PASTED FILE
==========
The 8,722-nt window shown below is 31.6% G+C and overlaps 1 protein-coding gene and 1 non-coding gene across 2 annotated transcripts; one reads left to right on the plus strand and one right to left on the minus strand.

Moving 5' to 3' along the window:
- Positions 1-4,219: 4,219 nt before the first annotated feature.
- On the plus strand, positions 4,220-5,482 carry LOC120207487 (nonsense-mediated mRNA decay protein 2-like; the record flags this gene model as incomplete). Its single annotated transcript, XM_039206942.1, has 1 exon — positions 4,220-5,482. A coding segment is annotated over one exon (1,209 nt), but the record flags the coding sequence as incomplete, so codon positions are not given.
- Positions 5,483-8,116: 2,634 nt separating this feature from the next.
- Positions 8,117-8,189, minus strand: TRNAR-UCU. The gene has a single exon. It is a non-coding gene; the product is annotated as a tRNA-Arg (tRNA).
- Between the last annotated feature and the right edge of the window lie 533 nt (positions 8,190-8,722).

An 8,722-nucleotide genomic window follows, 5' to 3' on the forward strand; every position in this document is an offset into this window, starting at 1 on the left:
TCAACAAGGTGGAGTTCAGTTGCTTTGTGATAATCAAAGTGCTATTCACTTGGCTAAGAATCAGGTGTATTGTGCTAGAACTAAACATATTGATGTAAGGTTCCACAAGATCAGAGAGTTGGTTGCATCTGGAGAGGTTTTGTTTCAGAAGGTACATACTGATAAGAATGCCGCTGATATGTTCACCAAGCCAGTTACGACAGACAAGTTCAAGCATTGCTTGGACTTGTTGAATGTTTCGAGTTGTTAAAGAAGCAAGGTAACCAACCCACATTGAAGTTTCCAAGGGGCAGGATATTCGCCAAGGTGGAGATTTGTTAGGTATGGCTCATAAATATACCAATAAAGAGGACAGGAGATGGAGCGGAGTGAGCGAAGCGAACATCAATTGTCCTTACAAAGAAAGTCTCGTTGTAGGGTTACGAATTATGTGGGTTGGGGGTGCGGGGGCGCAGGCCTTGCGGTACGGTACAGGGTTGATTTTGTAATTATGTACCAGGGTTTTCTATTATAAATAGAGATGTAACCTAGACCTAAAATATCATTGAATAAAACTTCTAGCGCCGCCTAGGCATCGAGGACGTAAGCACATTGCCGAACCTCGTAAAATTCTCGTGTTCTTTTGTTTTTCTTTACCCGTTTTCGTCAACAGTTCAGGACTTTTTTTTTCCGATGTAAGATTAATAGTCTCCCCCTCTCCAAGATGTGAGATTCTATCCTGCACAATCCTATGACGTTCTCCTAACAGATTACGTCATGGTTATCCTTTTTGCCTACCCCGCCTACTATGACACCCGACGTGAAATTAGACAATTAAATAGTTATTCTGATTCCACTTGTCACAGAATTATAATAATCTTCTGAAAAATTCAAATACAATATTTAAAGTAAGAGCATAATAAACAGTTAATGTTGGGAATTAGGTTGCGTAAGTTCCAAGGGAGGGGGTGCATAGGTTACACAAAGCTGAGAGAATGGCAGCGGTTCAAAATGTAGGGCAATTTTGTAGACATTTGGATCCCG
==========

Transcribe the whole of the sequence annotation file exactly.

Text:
The 8,722-nt window shown below is 31.6% G+C and overlaps 1 protein-coding gene and 1 non-coding gene across 2 annotated transcripts; one reads left to right on the plus strand and one right to left on the minus strand.

Moving 5' to 3' along the window:
- Positions 1-4,219: 4,219 nt before the first annotated feature.
- On the plus strand, positions 4,220-5,482 carry LOC120207487 (nonsense-mediated mRNA decay protein 2-like; the record flags this gene model as incomplete). Its single annotated transcript, XM_039206942.1, has 1 exon — positions 4,220-5,482. A coding segment is annotated over one exon (1,209 nt), but the record flags the coding sequence as incomplete, so codon positions are not given.
- Positions 5,483-8,116: 2,634 nt separating this feature from the next.
- Positions 8,117-8,189, minus strand: TRNAR-UCU. The gene has a single exon. It is a non-coding gene; the product is annotated as a tRNA-Arg (tRNA).
- Between the last annotated feature and the right edge of the window lie 533 nt (positions 8,190-8,722).

An 8,722-nucleotide genomic window follows, 5' to 3' on the forward strand; every position in this document is an offset into this window, starting at 1 on the left:
TCAACAAGGTGGAGTTCAGTTGCTTTGTGATAATCAAAGTGCTATTCACTTGGCTAAGAATCAGGTGTATTGTGCTAGAACTAAACATATTGATGTAAGGTTCCACAAGATCAGAGAGTTGGTTGCATCTGGAGAGGTTTTGTTTCAGAAGGTACATACTGATAAGAATGCCGCTGATATGTTCACCAAGCCAGTTACGACAGACAAGTTCAAGCATTGCTTGGACTTGTTGAATGTTTCGAGTTGTTAAAGAAGCAAGGTAACCAACCCACATTGAAGTTTCCAAGGGGCAGGATATTCGCCAAGGTGGAGATTTGTTAGGTATGGCTCATAAATATACCAATAAAGAGGACAGGAGATGGAGCGGAGTGAGCGAAGCGAACATCAATTGTCCTTACAAAGAAAGTCTCGTTGTAGGGTTACGAATTATGTGGGTTGGGGGTGCGGGGGCGCAGGCCTTGCGGTACGGTACAGGGTTGATTTTGTAATTATGTACCAGGGTTTTCTATTATAAATAGAGATGTAACCTAGACCTAAAATATCATTGAATAAAACTTCTAGCGCCGCCTAGGCATCGAGGACGTAAGCACATTGCCGAACCTCGTAAAATTCTCGTGTTCTTTTGTTTTTCTTTACCCGTTTTCGTCAACAGTTCAGGACTTTTTTTTTCCGATGTAAGATTAATAGTCTCCCCCTCTCCAAGATGTGAGATTCTATCCTGCACAATCCTATGACGTTCTCCTAACAGATTACGTCATGGTTATCCTTTTTGCCTACCCCGCCTACTATGACACCCGACGTGAAATTAGACAATTAAATAGTTATTCTGATTCCACTTGTCACAGAATTATAATAATCTTCTGAAAAATTCAAATACAATATTTAAAGTAAGAGCATAATAAACAGTTAATGTTGGGAATTAGGTTGCGTAAGTTCCAAGGGAGGGGGTGCATAGGTTACACAAAGCTGAGAGAATGGCAGCGGTTCAAAATGTAGGGCAATTTTGTAGACATTTGGATCCCG